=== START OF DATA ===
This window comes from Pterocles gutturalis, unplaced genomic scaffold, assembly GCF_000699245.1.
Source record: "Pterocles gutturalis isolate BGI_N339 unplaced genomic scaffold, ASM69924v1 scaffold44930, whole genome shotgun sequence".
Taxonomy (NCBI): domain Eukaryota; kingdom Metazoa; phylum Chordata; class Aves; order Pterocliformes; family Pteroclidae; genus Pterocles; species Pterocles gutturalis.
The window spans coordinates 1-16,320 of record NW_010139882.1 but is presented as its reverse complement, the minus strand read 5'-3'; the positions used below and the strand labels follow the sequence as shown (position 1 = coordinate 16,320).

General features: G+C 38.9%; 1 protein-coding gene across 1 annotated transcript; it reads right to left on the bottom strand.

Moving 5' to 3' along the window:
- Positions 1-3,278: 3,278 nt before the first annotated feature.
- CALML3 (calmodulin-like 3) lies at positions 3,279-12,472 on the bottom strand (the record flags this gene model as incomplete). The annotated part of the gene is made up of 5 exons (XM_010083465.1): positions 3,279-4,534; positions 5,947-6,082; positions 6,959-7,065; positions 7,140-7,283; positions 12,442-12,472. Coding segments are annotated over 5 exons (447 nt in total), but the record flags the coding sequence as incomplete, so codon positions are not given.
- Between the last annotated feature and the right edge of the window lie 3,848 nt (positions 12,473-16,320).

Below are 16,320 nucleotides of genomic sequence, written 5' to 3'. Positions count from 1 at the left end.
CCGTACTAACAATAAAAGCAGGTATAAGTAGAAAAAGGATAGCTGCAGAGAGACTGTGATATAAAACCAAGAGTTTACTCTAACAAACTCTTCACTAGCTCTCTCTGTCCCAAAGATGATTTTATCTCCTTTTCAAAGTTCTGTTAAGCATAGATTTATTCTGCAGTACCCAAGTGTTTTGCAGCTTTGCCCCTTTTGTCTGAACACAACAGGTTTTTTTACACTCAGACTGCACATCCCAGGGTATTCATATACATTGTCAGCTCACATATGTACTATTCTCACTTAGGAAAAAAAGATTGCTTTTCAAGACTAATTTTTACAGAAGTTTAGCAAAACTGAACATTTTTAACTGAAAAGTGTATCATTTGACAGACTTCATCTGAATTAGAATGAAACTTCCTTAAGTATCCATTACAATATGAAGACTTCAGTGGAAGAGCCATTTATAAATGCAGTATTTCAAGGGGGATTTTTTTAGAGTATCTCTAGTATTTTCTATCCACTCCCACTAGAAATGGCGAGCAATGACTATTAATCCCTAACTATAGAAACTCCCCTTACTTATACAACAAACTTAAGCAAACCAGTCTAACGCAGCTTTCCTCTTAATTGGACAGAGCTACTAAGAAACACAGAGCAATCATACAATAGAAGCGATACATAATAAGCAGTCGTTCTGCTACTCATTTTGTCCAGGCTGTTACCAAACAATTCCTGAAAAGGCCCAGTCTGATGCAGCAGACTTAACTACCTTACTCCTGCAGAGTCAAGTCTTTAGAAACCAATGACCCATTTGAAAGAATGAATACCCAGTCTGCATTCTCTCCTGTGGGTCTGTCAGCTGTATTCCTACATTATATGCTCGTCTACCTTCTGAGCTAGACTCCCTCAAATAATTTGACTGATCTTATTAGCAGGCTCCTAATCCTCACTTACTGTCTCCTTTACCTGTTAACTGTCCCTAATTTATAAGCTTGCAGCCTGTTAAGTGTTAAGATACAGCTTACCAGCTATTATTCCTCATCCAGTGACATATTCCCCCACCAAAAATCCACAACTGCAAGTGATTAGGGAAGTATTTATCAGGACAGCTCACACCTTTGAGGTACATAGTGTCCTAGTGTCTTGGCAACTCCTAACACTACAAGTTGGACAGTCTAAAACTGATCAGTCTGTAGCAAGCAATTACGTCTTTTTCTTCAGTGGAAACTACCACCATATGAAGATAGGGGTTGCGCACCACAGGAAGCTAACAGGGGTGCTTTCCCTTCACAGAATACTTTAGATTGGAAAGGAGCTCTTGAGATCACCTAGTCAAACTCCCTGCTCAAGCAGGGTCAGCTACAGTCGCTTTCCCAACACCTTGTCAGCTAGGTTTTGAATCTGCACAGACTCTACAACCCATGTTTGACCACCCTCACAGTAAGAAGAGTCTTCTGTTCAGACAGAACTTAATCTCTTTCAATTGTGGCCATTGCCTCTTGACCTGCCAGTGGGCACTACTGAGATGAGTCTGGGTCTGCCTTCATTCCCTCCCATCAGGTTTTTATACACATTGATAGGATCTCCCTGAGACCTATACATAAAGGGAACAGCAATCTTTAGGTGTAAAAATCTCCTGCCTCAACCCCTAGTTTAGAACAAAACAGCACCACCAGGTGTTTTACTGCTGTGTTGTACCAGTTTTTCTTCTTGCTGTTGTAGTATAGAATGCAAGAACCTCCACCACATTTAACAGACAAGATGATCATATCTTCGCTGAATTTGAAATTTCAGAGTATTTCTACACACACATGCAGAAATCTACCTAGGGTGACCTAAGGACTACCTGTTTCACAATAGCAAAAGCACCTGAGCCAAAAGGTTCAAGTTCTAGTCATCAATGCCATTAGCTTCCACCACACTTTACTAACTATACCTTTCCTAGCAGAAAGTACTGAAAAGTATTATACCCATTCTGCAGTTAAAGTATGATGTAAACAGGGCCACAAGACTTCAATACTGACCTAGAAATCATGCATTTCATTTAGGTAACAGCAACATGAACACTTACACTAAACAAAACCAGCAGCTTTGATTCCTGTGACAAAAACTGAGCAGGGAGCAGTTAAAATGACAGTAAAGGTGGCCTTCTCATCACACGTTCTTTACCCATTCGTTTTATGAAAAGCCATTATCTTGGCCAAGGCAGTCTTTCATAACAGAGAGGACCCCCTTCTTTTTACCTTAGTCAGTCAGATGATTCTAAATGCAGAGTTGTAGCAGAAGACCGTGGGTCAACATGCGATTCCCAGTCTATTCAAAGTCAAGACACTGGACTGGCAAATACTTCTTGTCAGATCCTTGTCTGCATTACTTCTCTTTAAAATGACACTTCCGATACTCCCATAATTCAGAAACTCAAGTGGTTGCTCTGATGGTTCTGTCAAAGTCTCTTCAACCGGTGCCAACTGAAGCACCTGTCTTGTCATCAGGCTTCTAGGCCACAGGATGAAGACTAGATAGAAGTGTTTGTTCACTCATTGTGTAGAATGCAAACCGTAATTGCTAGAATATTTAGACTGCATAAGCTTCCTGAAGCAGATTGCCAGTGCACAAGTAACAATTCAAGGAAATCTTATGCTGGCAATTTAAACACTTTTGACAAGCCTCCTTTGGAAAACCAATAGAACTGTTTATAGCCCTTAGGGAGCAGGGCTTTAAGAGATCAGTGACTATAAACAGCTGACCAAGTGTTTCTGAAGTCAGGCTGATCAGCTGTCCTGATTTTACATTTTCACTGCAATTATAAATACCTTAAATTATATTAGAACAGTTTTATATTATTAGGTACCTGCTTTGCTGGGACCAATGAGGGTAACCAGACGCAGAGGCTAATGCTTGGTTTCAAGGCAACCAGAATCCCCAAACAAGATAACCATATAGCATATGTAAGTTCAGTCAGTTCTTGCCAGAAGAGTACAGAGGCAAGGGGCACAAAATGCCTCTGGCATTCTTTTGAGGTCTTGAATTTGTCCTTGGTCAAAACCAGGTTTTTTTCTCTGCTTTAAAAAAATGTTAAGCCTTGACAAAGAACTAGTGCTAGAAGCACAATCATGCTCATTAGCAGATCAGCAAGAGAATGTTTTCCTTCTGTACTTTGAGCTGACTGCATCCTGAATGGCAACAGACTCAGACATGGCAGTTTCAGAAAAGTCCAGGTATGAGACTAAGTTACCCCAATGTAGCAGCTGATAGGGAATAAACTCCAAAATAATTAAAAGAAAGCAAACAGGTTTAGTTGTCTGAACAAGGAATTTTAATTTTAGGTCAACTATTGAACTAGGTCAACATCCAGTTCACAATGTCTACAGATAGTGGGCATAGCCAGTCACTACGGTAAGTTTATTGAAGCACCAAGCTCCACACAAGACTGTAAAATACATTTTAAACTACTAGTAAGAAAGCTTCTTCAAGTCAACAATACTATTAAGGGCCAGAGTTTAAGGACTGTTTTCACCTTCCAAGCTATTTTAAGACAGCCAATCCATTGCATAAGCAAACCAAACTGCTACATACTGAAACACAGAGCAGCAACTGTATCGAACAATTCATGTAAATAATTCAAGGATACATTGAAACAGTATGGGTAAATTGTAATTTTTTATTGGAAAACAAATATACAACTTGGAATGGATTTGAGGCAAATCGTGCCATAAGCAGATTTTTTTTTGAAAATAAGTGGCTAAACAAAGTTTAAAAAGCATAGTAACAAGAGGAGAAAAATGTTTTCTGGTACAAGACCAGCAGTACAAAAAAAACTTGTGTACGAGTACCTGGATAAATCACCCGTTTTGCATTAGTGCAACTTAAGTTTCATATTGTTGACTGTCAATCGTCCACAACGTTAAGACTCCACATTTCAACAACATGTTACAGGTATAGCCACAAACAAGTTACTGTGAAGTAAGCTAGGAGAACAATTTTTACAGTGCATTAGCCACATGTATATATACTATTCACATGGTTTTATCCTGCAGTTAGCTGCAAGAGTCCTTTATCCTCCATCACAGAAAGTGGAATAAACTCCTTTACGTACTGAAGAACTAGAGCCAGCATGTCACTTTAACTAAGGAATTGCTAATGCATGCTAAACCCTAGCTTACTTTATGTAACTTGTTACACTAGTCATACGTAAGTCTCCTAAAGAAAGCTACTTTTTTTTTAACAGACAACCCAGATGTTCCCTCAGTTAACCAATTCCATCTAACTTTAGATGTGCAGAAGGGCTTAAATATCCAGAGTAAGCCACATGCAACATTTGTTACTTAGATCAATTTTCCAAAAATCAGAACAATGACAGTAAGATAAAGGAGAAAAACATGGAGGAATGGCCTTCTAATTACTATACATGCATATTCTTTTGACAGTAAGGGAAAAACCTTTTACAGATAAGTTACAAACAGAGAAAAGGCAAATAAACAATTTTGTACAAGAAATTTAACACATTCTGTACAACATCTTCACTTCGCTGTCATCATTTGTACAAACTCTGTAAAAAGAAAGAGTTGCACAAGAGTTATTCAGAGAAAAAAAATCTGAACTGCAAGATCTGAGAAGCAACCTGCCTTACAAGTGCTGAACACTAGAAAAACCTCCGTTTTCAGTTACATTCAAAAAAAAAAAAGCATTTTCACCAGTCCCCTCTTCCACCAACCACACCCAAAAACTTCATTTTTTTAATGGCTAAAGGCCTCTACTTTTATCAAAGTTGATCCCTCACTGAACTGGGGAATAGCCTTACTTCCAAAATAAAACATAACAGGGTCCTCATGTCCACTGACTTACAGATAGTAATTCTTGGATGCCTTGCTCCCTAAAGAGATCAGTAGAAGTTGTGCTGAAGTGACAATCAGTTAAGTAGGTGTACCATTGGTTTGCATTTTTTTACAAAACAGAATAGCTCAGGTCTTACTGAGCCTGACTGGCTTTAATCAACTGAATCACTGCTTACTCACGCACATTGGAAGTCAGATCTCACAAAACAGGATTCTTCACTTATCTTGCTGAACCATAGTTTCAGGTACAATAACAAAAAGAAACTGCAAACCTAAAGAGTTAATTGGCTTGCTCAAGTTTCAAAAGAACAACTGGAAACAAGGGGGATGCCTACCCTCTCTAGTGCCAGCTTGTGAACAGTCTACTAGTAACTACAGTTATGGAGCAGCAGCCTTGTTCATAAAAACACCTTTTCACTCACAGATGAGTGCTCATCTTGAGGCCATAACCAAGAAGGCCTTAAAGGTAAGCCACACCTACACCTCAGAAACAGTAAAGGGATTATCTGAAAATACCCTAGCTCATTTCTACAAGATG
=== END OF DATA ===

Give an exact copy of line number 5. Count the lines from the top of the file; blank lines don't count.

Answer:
General features: G+C 38.9%; 1 protein-coding gene across 1 annotated transcript; it reads right to left on the bottom strand.